Y'all ever have that thing where a week or two will go by without a show you're particularly stoked on, and then all of a sudden there's one weekend where you want to go to everything? But you can't, because you're human, and science is too busy ensuring you'll have nightmares of outstanding proportions tonight to get on that teleportation thing, so you have to make all these god-awful decisions?
Yeah, me too. This is one of those weekends. Here we go:
The Congress with Andy Allo and Wil West at the Great American Music Hall:
A self-described Army brat who moved around for much of his youth, composer-singer- trumpeter Marcus Cohen grew up on gospel music in church, with a magnet arts school in Philadelphia nurturing his obvious talent at a young age. That explains the unmistakable soul coursing through the veins of The Congress, the 10-piece purveyors of a very danceable funk-soul-hip-hop-R&B stew, who'll bring their unique sound to the GAMH Friday.
"I tend to write when I'm in transit — on planes, subways," says Cohen, who recently moved to LA after nine years in SF. We can forgive him the wanderlust if it keeps producing songs like those on last August's Conversations. Since then, Cohen has been working on new material, adjusting the band's lineup, and singing more — the record he's begun writing over the past year sounds more like where he's at right now, he says. This show should be a good, sweaty dance party, and a good chance to hear some new tunes.
French Cassettes with Major Powers and the Lo-Fi Symphony at Awaken Cafe in Oakland: Because nothing says First Friday like a local two-fer, featuring crazy-nerdy-glam-rock-costumed-piano-funk (fresh off a spot at BottleRock) followed by danceably infectious indie pop hooks from these SF scene darlings (fresh from the Locals Stage at BFD). All of it for the low price of zero dollars!
Scraper with Midnite Snaxx and So What at Hemlock: Classically and somehow reassuringly misanthropic punk rock with a sense of humor. Yes please.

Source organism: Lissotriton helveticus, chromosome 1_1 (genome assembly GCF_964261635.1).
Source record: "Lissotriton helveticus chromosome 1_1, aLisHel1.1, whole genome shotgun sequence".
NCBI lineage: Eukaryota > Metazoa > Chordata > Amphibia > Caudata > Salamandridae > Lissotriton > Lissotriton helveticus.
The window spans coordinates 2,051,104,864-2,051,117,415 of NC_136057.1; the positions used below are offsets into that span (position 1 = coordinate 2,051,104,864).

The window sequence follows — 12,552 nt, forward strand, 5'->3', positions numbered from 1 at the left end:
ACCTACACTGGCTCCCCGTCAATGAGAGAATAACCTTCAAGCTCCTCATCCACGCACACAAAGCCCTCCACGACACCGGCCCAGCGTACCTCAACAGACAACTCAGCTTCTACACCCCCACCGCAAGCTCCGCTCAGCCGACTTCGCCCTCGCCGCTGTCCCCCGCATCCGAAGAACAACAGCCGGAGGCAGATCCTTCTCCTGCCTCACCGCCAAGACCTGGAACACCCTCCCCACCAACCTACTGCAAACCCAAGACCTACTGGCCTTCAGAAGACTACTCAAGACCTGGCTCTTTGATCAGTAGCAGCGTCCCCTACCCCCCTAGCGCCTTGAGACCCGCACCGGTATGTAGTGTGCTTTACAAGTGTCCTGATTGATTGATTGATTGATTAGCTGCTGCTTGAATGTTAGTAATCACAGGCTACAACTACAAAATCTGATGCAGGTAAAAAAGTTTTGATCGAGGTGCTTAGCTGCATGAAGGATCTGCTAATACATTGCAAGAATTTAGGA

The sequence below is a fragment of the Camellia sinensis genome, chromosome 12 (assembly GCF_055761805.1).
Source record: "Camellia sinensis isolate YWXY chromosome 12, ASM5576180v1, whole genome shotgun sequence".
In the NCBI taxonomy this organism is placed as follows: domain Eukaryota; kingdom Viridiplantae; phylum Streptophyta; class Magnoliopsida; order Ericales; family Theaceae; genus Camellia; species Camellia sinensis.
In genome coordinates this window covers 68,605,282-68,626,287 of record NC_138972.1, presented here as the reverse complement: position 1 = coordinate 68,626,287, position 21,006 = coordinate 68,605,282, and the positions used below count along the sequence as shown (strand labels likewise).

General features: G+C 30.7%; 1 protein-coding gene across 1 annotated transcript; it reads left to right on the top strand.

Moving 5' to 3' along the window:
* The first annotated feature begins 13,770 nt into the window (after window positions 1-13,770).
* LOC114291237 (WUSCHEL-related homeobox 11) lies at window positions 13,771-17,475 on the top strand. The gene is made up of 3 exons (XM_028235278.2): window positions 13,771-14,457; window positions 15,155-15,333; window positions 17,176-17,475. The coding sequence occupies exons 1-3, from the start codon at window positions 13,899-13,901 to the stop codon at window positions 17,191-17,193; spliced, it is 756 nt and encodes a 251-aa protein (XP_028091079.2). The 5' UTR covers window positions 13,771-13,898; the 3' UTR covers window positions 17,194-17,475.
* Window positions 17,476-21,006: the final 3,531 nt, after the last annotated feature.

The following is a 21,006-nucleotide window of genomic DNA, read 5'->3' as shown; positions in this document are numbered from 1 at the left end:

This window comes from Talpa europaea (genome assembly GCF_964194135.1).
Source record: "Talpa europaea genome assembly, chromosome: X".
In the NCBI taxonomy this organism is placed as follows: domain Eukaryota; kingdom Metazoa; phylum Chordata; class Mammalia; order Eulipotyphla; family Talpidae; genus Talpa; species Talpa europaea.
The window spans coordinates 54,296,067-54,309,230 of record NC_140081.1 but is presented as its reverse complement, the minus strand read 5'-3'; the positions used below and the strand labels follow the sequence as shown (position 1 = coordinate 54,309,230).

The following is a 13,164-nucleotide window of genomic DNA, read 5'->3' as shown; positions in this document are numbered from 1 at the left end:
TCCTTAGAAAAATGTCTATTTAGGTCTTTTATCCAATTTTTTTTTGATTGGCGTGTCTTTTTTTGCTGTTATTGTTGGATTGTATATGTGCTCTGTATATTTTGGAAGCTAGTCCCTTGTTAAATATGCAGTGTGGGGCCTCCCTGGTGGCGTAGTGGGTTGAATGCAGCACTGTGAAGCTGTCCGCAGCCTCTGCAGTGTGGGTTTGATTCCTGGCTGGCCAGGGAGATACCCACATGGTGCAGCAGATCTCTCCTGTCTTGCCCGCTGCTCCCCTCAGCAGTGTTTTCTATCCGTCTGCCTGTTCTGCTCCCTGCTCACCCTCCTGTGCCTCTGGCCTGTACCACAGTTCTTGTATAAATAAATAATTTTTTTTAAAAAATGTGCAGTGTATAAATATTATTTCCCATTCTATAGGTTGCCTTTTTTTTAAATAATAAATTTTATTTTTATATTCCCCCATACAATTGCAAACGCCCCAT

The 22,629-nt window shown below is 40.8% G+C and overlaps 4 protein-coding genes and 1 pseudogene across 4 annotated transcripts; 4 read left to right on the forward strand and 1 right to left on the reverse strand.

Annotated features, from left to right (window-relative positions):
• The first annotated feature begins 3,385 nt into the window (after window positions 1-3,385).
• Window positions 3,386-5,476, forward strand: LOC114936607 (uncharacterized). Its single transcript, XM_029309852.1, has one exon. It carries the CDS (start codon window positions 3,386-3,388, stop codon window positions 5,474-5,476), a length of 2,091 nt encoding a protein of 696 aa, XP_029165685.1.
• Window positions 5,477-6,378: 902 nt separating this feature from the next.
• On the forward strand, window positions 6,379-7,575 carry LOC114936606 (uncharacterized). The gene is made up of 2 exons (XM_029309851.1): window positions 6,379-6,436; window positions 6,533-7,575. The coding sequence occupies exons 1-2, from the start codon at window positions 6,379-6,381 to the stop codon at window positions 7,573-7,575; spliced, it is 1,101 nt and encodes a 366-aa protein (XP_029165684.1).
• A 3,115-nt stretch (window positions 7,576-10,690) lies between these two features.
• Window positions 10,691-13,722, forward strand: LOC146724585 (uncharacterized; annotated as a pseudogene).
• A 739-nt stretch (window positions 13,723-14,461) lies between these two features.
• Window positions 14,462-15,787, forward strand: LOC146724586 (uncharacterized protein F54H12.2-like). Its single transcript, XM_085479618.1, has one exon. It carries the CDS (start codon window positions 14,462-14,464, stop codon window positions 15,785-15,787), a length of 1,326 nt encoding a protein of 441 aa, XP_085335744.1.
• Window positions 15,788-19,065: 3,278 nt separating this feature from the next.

Not Dead Yet Fest with Strange Vine, Cellar Doors, Annie Girl & the Flight, Ash Reiter, and tons more at Thee Parkside: Don't believe the hype — not every single SF musician is deserting for more affordable pastures. It was with that in mind that the Bay Bridged organized this one-day fest, with a nice, diverse lineup of local indie kids. Fresno's Strange Vine in particular put on a weirdly alluring psychedelic shitshow of a good time.
Les Claypool's Duo De Twang with Reformed Whores at Great American: Music writer and lady with good taste Haley Zaremba says: Les Claypool has an amazing eye for weirdness. His band Primus has made a decades-long career out of defying every possible genre classification, wearing monkey masks onstage, and naming their albums things like Pork Soda and Sailing the Seas of Cheese. Now Claypool is going the opposite direction, creating the most minimalist, deconstructed music possible, with one vocal, one bass, one guitar, and one makeshift percussion tool — but don't worry, it's still bizarre.
In his Duo De Twang, which was originally organized as a one-off for Hardly Strictly Bluegrass, Claypool teams up with longtime buddy and collaborator Bryan Kehoe to play originals and tasty twang covers (including the Bee Gees and Alice in Chains). The show promises down-to-earth, intimate weirdness, plus seriously incredible musicianship.
Lagos Roots Afrobeat Ensemble at The Chapel: How often do you get to see a 17-piece afrobeat ensemble in a room like the Chapel's? Led by Geoffrey OMadhebo, these musicians will temporarily make you forget exactly what decade and continent you currently inhabit, in a good way.
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